As Lululemon continues to grow and surpass estimates, this is a warning they would do well to heed. They’ve already survived their amateur years, which brought their own share of miscues. In 2007, Lululemon was forced to remove tags that said some of its fabrics contained a seaweed that fought inflammation, bacteria and stress, after a New York Times test found no trace of the stuff. Then, in 2008, sinister messages like “You only have 30,000 days to live and then you are dead” were found printed on its iconic red-and-white Lululemon bags, hidden under a separate layer featuring the company’s “manifesto,” which includes happier messages like “Friends are more important than money.” It was later revealed that the company had decided the former manifesto was too harsh, but would responsibly recycle the bags rather than destroy them. Lulu also issued a statement saying the company is “known for speaking our mind and inspiring creativity and freedom of thought in everything we do.” Still, it made sure to remove the remaining bizarre bags from stores.
Those slips have mostly been eliminated since current CEO Christine Day took over Lululemon in June of 2008, replacing former Reebok executive Robert Meers. Day, it’s worth noting, came from two decades at Starbucks, where she most recently led the fast-growing Asia Pacific Group.
Day’s lessons from the coffee chain will be necessary to guide Lululemon through the second stage of growing pains in the coming years, starting with Lulu’s ability to meet consumer demand for their products. Sales of stretchy garments, made with Lululemon’s high-tech fabrics, exceeded expectations in the first quarter of this year and forced the company to accelerate some of the deliveries. It also meant shipping goods by air rather than the more cost-effective sea transport. “Having limited inventory will hinder their near-term sales, especially in Q1 and Q2,” says Erika Maschmeyer, a senior analyst from Robert W. Baird & Co. To handle increasing demand, Lululemon has found a second manufacturer of Luon (its unique stretchy fabric now famous for supporting women’s derrières) and is working on better planning with its factories. It’s also trying to manage the availability and consistency of Lululemon’s 46 other specialty fabrics (up from the original seven), so that there’s enough inventory of, say, the Silverscent material, which is spun out of silver fibres that reduce bacteria and make workout bags less stinky.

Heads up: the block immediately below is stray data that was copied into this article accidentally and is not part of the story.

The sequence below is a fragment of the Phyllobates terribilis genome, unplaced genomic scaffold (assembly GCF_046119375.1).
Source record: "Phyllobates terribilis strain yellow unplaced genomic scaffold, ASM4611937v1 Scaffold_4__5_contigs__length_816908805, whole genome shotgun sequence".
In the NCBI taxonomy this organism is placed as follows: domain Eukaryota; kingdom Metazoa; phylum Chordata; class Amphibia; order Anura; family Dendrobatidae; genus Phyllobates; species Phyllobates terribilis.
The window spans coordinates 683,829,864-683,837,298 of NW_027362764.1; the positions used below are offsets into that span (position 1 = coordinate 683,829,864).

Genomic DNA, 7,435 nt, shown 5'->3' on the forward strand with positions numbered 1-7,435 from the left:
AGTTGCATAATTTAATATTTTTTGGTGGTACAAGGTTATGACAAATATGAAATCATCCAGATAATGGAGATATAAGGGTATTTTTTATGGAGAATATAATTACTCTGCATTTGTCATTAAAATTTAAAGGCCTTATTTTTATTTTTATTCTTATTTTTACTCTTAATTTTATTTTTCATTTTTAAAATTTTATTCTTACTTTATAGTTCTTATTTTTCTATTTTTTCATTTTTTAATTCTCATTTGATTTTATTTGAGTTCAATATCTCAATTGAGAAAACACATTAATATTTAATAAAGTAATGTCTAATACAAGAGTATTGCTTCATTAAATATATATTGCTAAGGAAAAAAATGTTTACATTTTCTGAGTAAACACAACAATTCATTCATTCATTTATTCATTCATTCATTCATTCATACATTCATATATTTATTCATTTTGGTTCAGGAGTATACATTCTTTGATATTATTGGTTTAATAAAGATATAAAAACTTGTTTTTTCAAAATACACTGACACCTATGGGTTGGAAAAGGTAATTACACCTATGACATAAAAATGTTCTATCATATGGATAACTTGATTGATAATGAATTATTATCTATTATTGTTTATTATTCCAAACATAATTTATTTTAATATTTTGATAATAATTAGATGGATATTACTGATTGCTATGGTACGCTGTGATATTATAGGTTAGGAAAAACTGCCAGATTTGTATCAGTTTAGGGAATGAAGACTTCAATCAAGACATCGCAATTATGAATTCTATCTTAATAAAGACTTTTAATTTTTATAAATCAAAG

But there’s a strategic side to Lululemon’s apparent inability to meet demands, and that’s that the company operates on a scarcity model that “encourages customers to buy now, and creates some excitement and fervour,” says Maschmeyer. Even customers can see advantages to Lulu’s get-it-while-it’s-hot strategy. “If you go to class and everyone’s wearing the same thing as you, it’s a yucky feeling,” says Beauchesne. “That happened to me once. I showed up for spinning, and the educator was wearing the same exact Lulu tank as me.”
Playing with supply and demand is like walking a tightrope, though. McIntyre says that incentive to buy now can wind up alienating people. “Creating scarcity increases demand, but that only goes so far before people say ‘I’ve had enough.’”
Still, with the company trading at 45-times projected earnings, it seems that investors are confident of Lululemon’s ability to walk that rope. “There are very few retailers in the specialty apparel niche that have the ability to grow square footage at double-digit levels like Lulu does,” says Janet Kloppenburg, a specialty retail analyst with JJK Research. “And there are even fewer companies in our group that can do that while generating operating margins in the mid-20% range. So, what the investors are saying is, ‘We believe in the brand, and are willing to pay more upfront to get a greater level of growth going forward.’”